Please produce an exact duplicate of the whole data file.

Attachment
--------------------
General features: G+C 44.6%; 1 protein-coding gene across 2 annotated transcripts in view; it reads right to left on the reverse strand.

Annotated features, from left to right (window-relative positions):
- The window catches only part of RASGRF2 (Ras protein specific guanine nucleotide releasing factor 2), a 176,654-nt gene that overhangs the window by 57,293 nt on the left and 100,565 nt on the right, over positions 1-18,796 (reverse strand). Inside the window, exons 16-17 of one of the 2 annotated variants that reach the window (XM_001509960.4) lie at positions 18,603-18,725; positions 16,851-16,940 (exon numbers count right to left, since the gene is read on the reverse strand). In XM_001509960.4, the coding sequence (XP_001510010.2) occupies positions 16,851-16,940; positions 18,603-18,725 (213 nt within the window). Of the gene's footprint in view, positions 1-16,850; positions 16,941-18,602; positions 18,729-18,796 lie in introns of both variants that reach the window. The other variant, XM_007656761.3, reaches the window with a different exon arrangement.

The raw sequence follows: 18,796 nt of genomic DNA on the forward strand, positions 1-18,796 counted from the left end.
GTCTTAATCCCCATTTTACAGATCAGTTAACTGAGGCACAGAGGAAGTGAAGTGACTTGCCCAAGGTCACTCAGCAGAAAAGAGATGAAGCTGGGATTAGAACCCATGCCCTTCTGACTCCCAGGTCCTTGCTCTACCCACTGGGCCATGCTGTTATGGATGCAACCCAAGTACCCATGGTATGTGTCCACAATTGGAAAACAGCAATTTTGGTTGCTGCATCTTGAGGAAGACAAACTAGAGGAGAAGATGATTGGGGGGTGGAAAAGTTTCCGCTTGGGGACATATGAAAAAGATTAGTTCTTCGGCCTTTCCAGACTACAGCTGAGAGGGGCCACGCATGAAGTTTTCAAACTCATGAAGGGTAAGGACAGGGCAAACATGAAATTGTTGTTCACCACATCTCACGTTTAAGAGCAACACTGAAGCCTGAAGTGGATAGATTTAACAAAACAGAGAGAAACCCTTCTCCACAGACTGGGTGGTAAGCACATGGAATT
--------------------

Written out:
General features: G+C 44.6%; 1 protein-coding gene across 2 annotated transcripts in view; it reads right to left on the reverse strand.

Annotated features, from left to right (window-relative positions):
- The window catches only part of RASGRF2 (Ras protein specific guanine nucleotide releasing factor 2), a 176,654-nt gene that overhangs the window by 57,293 nt on the left and 100,565 nt on the right, over positions 1-18,796 (reverse strand). Inside the window, exons 16-17 of one of the 2 annotated variants that reach the window (XM_001509960.4) lie at positions 18,603-18,725; positions 16,851-16,940 (exon numbers count right to left, since the gene is read on the reverse strand). In XM_001509960.4, the coding sequence (XP_001510010.2) occupies positions 16,851-16,940; positions 18,603-18,725 (213 nt within the window). Of the gene's footprint in view, positions 1-16,850; positions 16,941-18,602; positions 18,729-18,796 lie in introns of both variants that reach the window. The other variant, XM_007656761.3, reaches the window with a different exon arrangement.

The raw sequence follows: 18,796 nt of genomic DNA on the forward strand, positions 1-18,796 counted from the left end.
GTCTTAATCCCCATTTTACAGATCAGTTAACTGAGGCACAGAGGAAGTGAAGTGACTTGCCCAAGGTCACTCAGCAGAAAAGAGATGAAGCTGGGATTAGAACCCATGCCCTTCTGACTCCCAGGTCCTTGCTCTACCCACTGGGCCATGCTGTTATGGATGCAACCCAAGTACCCATGGTATGTGTCCACAATTGGAAAACAGCAATTTTGGTTGCTGCATCTTGAGGAAGACAAACTAGAGGAGAAGATGATTGGGGGGTGGAAAAGTTTCCGCTTGGGGACATATGAAAAAGATTAGTTCTTCGGCCTTTCCAGACTACAGCTGAGAGGGGCCACGCATGAAGTTTTCAAACTCATGAAGGGTAAGGACAGGGCAAACATGAAATTGTTGTTCACCACATCTCACGTTTAAGAGCAACACTGAAGCCTGAAGTGGATAGATTTAACAAAACAGAGAGAAACCCTTCTCCACAGACTGGGTGGTAAGCACATGGAATT